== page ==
By Eric Schweibenz
On April 23, 2009, ALJ Robert K. Rogers, Jr. issued Order No. 8 in Certain Electronic Devices Including Handheld Wireless Communications Devices (337-TA-673).  In the Order, ALJ Rogers granted the Commission Investigative Staff’s (the “Staff”) motion to consolidate investigation No. 337-TA-673 with investigation No. 337-TA-667.

Respondents Panasonic Corporation, Panasonic Corporation of America, and Panasonic Consumer Electronics Company (collectively “Panasonic”) and Palm, Inc. (“Palm”) from investigation No. 337-TA-667 opposed the motion.  Complainant Saxon Innovations, LLC (“Saxon”) (the complainant in both investigations) as well as respondents Nokia Corporation, Nokia Inc. (collectively “Nokia”), Research In Motion Ltd. and Research In Motion Corp. (collectively “RIM”) from investigation No. 337-TA-667 and respondents Samsung Electronics Co., Ltd., Samsung Electronics America, Inc., and Samsung Telecommunications America, LLC (collectively “Samsung”) from investigation No. 337-TA-673 did not oppose the motion. 

According to the Order, the Staff argued in support of its motion that because the legal and factual issues in the two investigations were extremely similar, consolidation would avoid redundant proceedings and conserve Commission resources.  Specifically, the two investigations involved the same complainant, the same domestic industry allegations, the same patents, the same asserted claims in the patents, the same ALJ, and the same Staff attorney.  Thus, consolidating the two investigations would avoid duplicative discovery and the need for two hearings at a time when “[t]he resources of the Commission and its Judges are fully committed.”  Nokia, RIM, and Samsung each made similar arguments in support of the Staff’s motion.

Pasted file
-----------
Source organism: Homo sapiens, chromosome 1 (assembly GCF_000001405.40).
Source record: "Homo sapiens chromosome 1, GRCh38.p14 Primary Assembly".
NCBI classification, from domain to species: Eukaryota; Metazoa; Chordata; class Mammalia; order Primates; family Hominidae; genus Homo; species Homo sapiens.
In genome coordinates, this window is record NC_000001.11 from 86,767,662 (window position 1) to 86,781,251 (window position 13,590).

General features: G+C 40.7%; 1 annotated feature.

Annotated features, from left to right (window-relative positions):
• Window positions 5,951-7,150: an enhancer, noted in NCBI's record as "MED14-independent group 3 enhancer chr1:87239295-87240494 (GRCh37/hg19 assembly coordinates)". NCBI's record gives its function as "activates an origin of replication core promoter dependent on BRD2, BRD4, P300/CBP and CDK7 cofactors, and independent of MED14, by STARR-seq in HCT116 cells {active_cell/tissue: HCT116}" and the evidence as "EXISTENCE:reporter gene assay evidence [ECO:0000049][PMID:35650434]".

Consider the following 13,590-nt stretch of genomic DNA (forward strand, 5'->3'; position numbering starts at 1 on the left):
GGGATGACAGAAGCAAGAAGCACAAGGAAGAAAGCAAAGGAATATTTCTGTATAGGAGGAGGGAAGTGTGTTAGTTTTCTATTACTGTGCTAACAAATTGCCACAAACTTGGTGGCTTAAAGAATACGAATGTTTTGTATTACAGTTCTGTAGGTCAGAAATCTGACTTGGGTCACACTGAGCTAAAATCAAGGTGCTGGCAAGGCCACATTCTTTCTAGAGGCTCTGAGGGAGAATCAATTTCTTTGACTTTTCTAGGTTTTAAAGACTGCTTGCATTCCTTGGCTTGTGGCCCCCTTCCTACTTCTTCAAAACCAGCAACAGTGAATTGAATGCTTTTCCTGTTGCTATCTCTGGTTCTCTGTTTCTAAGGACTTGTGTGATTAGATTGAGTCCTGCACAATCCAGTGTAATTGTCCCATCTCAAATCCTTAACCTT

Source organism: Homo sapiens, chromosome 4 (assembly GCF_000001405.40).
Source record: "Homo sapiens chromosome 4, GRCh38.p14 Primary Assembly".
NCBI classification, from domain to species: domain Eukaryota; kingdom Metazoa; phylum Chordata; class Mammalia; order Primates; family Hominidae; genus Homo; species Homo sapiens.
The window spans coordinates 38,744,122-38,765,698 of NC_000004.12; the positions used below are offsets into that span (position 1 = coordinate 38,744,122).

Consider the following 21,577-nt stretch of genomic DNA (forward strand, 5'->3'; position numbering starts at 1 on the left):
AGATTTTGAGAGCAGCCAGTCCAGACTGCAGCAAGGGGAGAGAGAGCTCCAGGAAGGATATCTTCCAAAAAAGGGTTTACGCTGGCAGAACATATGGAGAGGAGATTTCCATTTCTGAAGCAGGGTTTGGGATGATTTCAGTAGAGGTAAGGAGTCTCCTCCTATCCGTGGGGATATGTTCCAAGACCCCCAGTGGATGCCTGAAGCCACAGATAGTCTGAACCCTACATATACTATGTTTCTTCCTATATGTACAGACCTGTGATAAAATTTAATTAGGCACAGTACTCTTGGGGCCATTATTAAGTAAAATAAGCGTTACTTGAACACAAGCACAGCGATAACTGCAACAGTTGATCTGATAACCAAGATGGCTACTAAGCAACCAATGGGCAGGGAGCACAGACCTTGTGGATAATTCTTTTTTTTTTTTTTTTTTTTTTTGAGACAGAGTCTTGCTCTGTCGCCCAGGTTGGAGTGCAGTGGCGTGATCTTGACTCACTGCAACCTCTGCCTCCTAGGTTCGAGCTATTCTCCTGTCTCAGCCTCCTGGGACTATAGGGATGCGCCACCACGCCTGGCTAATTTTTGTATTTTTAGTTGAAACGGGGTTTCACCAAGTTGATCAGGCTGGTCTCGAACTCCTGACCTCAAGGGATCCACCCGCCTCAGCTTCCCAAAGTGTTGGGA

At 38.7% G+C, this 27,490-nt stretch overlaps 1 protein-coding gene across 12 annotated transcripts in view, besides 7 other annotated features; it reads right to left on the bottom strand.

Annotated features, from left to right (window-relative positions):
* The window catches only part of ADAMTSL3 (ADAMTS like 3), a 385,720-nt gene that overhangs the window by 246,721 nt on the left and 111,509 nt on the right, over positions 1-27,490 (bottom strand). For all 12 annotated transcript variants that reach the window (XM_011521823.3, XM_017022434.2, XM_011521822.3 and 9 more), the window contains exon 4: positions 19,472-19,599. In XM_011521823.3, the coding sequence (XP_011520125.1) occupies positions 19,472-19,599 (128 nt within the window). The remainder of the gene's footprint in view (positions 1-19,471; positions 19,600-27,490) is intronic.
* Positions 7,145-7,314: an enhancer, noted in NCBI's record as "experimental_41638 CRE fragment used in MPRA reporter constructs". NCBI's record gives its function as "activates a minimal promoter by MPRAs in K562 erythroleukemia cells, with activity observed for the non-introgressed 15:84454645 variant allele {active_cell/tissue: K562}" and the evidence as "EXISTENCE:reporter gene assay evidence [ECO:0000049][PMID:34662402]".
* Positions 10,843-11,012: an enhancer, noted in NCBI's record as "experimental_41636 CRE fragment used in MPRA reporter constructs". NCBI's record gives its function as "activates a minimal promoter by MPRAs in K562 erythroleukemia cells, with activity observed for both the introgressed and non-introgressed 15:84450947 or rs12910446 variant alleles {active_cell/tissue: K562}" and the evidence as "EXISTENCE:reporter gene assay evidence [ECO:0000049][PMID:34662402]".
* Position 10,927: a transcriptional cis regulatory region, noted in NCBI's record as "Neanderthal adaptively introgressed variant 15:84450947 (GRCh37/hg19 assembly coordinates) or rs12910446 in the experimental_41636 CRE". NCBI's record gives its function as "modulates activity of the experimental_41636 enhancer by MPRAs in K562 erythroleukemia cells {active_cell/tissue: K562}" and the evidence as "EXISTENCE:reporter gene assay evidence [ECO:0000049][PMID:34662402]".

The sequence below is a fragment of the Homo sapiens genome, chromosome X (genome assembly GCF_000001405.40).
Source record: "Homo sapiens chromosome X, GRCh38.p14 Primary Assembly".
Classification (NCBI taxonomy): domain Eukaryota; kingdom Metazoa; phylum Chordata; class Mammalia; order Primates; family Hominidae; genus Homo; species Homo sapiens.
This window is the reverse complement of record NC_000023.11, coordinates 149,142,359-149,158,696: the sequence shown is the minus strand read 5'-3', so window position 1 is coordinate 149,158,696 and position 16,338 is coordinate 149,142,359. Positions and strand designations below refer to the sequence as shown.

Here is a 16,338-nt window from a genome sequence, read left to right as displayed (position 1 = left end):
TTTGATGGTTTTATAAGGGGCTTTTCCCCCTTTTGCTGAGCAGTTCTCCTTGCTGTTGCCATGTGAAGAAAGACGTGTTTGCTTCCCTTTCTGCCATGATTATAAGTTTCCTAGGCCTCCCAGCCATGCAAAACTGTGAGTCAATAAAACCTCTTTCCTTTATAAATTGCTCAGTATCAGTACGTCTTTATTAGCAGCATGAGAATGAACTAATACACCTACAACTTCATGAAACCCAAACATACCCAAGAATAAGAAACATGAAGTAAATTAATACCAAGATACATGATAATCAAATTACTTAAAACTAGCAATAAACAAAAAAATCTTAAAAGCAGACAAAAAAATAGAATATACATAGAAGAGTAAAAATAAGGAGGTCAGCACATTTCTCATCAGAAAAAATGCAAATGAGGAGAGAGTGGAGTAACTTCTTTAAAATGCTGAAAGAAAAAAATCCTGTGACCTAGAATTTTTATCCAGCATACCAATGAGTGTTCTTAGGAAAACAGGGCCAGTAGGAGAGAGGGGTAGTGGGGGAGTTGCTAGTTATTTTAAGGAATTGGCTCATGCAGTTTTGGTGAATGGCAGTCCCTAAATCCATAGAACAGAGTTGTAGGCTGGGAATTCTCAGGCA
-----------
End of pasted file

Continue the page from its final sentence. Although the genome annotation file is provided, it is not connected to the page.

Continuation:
Panasonic and Palm opposed the motion because, as respondents in the earlier investigation (337-TA-667), they argued that they would be prejudiced by the extension of procedural deadlines and the increased complexity that would necessarily follow if their investigation were folded into the later investigation (337-TA-673).  Panasonic and Palm also argued that the Staff’s motion to consolidate was an “end run” attempt around Order No. 12 in 337-TA-667, where, as  indicated in our February 19 post, ALJ Rogers denied Saxon’s motion to amend its complaint to add Samsung as proposed respondents.

ALJ Rogers found the Staff’s arguments persuasive and granted the motion.  ALJ Rogers determined that any prejudice to Panasonic and Palm from the extension of procedural deadlines or the increase in complexity was outweighed by the significant efficiencies to be gained by avoiding two redundant investigations.  Moreover, a failure to consolidate the investigations would greatly prejudice Samsung because many critical issues common to both investigations (e.g., claim construction, invalidity, and domestic industry) would necessarily be resolved in the first investigation, thereby denying Samsung a chance to be heard on those issues.  Thus, according to ALJ Rogers, the best way to proceed was to grant the Staff’s motion and consolidate the two investigations.  Lastly, regarding the procedural schedule for the consolidated investigation, ALJ Rogers determined that “the fairest and most efficient approach is to set the schedule for the 673 investigation as a single schedule for all parties in the consolidated investigation.”